Austen Said:

Patterns of Diction in Jane Austen's Major Novels


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better things from their high ideas of their own situation in life,
a wish that they had more pride;
they were nothing. There was no superiority of manner, accomplishment, or understanding. Lady Dalrymple had acquired the name of "a charming woman," because she had a smile and a civil answer for everybody. Miss Carteret, with still less to say, was so plain and so awkward, that she would never have been tolerated in Camden Place but for her birth.
she had expected something better;
their being nothing in themselves,
as a family connexion, as good company, as those who would collect good company around them, they had their value.
his wishing to promote her father's getting great acquaintance was more than excusable in the view of defeating her.
She was a widow and poor. Her husband had been extravagant; and at his death, about two years before, had left his affairs dreadfully involved. She had had difficulties of every sort to contend with, and in addition to these distresses had been afflicted with a severe rheumatic fever, which, finally settling in her legs, had made her for the present a cripple. She had come to Bath on that account, and was now in lodgings near the hot baths, living in a very humble way, unable even to afford herself the comfort of a servant, and of course almost excluded from society.
the satisfaction which a visit from Miss Elliot would give Mrs Smith,
It would excite no proper interest there.
was most happy to convey her as near to Mrs Smith's lodgings in Westgate Buildings, as Anne chose to be taken.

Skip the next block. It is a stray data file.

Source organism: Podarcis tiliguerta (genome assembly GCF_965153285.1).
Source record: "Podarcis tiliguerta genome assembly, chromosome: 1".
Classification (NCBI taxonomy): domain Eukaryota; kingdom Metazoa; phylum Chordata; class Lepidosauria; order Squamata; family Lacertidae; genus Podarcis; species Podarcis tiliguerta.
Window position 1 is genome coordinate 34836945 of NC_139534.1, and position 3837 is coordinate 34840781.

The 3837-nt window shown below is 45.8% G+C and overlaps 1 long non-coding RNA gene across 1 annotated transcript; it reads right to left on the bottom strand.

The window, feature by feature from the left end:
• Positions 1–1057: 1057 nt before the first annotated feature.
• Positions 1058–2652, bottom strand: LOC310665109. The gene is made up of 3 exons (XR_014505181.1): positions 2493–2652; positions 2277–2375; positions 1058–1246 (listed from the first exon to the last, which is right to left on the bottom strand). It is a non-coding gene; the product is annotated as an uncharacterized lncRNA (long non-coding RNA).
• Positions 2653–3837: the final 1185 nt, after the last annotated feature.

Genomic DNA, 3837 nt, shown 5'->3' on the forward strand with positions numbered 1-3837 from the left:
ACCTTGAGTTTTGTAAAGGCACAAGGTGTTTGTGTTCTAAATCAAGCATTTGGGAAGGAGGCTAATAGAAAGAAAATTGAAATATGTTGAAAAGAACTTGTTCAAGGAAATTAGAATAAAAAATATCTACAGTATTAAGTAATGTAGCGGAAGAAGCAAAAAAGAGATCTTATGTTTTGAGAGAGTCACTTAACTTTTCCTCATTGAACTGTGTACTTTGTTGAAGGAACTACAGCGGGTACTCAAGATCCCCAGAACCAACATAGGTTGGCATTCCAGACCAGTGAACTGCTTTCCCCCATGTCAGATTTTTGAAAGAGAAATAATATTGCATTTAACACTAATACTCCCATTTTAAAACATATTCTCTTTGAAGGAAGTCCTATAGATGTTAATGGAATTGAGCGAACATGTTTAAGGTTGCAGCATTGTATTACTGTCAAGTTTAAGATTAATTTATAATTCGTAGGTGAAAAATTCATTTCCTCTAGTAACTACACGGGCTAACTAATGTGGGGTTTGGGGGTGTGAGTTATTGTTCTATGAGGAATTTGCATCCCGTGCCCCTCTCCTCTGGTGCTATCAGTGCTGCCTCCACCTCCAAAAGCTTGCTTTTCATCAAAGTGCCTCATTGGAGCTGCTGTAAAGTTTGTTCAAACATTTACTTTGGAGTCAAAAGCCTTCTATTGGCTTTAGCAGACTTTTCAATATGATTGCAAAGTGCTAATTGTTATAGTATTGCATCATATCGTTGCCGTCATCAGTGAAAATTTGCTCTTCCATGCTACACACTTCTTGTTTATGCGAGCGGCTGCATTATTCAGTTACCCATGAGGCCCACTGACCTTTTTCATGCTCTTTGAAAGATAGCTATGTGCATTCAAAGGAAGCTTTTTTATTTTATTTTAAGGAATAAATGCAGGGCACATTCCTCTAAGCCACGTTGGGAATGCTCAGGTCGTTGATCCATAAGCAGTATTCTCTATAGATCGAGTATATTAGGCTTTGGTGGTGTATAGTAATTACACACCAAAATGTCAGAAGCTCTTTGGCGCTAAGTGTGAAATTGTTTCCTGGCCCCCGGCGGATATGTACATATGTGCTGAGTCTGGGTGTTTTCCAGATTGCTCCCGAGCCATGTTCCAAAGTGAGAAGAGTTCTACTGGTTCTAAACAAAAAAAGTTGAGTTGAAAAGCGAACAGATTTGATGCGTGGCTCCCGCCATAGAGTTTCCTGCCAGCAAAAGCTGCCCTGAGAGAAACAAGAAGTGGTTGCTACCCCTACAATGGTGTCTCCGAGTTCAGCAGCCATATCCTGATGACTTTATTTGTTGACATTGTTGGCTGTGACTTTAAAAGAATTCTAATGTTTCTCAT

Neither the dissipations of the past -- and she had lived very much in the world -- nor the restrictions of the present, neither sickness nor sorrow seemed to have closed her heart or ruined her spirits.
She could scarcely imagine a more cheerless situation in itself than Mrs Smith's.
She had been very fond of her husband: she had buried him. She had been used to affluence: it was gone. She had no child to connect her with life and happiness again, no relations to assist in the arrangement of perplexed affairs, no health to make all the rest supportable. Her accommodations were limited to a noisy parlour, and a dark bedroom behind, with no possibility of moving from one to the other without assistance, which there was only one servant in the house to afford, and she never quitted the house but to be conveyed into the warm bath.
she had moments only of languor and depression, to hours of occupation and enjoyment. How could it be?
this was not a case of fortitude or of resignation only.
A submissive spirit might be patient, a strong understanding would supply resolution, but here was something more; here was that elasticity of mind, that disposition to be comforted, that power of turning readily from evil to good, and of finding employment which carried her out of herself, which was from nature alone. It was the choicest gift of Heaven;
as one of those instances in which, by a merciful appointment, it seems designed to counterbalance almost every other want.
There had been a time,
when her spirits had nearly failed. She could not call herself an invalid now, compared with her state on first reaching Bath. Then she had, indeed, been a pitiable object; for she had caught cold on the journey, and had hardly taken possession of her lodgings before she was again confined to her bed and suffering under severe and constant pain; and all this among strangers, with the absolute necessity of having a regular nurse, and finances at that moment particularly unfit to meet any extraordinary expense. She had weathered it, however, and could truly say that it had done her good. It had increased her comforts by making her feel herself to be in good hands. She had seen too much of the world, to expect sudden or disinterested attachment anywhere, but her illness had proved to her that her landlady had a character to preserve, and would not use her ill; and she had been particularly fortunate in her nurse, as a sister of her landlady, a nurse by profession, and who had always a home in that house when unemployed, chanced to be at liberty just in time to attend her.